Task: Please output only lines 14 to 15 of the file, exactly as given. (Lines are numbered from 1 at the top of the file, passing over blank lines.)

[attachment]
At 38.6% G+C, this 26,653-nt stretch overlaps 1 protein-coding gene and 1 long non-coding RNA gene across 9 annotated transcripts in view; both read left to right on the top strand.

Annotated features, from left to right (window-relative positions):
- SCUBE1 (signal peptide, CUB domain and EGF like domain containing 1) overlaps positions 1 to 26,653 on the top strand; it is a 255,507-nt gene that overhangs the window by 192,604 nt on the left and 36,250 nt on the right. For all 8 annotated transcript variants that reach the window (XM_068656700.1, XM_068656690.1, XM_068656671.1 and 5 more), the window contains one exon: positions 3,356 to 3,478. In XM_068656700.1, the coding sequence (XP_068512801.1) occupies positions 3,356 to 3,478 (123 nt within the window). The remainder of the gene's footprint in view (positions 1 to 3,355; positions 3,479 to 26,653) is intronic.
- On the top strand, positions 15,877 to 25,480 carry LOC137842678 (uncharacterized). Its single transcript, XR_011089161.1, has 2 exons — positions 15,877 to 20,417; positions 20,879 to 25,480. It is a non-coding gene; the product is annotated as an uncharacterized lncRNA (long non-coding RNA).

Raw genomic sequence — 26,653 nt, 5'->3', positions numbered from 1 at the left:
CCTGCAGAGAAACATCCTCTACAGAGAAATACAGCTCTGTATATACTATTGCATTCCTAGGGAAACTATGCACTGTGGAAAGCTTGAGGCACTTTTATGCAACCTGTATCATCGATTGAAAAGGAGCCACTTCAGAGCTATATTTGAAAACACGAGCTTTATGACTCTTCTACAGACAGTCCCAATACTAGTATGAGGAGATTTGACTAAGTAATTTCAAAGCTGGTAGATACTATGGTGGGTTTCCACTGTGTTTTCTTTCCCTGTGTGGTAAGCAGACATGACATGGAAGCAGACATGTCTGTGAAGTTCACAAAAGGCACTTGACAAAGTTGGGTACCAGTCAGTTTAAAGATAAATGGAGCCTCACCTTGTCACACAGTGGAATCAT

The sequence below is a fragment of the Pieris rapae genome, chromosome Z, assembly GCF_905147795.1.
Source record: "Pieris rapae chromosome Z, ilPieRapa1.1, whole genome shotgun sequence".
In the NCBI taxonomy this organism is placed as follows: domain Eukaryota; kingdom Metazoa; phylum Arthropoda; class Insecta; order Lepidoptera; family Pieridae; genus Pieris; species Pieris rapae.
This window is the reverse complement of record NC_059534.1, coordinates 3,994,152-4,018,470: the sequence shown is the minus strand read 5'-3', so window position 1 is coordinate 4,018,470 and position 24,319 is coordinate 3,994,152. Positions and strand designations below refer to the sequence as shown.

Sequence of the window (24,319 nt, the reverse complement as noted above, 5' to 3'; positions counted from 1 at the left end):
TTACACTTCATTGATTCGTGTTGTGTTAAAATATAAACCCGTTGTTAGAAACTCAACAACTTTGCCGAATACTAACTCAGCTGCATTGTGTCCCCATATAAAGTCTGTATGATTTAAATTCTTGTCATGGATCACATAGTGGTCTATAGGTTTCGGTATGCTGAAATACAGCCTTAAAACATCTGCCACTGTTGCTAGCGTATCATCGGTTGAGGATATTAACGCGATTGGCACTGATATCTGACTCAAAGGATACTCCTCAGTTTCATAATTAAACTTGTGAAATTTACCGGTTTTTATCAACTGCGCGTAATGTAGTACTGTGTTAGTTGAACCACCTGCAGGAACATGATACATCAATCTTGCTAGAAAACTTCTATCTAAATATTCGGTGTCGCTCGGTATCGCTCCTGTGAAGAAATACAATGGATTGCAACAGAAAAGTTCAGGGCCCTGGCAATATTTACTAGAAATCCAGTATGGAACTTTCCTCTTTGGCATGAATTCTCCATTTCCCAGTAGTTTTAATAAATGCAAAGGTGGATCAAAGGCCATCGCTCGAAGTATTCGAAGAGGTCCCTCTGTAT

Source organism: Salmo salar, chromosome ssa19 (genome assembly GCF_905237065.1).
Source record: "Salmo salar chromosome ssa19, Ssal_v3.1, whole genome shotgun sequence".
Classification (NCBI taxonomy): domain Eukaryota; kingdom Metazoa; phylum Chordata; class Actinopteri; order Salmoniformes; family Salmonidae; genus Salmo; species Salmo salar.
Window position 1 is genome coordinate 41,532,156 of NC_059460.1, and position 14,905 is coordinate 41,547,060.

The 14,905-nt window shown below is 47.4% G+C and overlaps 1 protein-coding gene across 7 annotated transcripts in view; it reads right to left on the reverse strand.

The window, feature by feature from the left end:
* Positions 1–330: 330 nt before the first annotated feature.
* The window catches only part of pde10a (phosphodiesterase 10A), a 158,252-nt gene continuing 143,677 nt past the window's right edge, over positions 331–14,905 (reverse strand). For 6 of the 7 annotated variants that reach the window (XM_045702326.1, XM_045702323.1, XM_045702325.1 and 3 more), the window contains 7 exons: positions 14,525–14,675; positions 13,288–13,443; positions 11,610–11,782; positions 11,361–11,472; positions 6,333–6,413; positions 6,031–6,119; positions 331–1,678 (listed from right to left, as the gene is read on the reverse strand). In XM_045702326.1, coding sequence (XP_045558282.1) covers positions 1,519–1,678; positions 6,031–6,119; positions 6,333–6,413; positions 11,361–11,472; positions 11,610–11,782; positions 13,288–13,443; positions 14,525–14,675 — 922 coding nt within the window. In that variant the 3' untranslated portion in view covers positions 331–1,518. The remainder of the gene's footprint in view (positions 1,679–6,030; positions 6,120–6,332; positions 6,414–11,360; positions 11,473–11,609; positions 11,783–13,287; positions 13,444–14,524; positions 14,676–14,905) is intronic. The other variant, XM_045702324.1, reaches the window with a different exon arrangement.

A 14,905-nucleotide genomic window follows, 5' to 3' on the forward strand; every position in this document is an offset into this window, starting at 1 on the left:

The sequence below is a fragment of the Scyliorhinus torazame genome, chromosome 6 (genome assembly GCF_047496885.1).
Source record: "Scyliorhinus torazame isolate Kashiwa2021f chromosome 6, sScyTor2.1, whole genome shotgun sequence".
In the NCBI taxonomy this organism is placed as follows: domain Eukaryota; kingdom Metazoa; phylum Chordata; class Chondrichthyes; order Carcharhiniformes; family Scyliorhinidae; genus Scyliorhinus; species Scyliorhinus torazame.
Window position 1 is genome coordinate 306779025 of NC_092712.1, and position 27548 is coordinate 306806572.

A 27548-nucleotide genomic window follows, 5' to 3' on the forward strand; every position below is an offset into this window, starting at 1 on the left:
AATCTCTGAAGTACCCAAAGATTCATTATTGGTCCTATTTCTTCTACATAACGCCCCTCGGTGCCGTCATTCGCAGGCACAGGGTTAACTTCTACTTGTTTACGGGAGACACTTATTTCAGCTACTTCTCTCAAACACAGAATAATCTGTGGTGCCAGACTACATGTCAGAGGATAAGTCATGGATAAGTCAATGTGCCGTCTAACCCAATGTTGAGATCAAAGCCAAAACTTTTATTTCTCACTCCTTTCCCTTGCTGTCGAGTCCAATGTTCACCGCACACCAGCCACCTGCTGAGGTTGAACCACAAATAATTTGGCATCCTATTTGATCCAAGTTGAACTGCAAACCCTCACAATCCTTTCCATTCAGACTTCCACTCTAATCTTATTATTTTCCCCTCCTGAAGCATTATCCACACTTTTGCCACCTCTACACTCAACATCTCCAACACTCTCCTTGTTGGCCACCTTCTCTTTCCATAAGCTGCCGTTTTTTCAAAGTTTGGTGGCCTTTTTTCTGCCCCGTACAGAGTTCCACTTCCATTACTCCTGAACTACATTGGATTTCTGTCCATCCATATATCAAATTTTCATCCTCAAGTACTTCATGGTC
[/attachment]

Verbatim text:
Source record: "Salmo salar chromosome ssa19, Ssal_v3.1, whole genome shotgun sequence".
Classification (NCBI taxonomy): domain Eukaryota; kingdom Metazoa; phylum Chordata; class Actinopteri; order Salmoniformes; family Salmonidae; genus Salmo; species Salmo salar.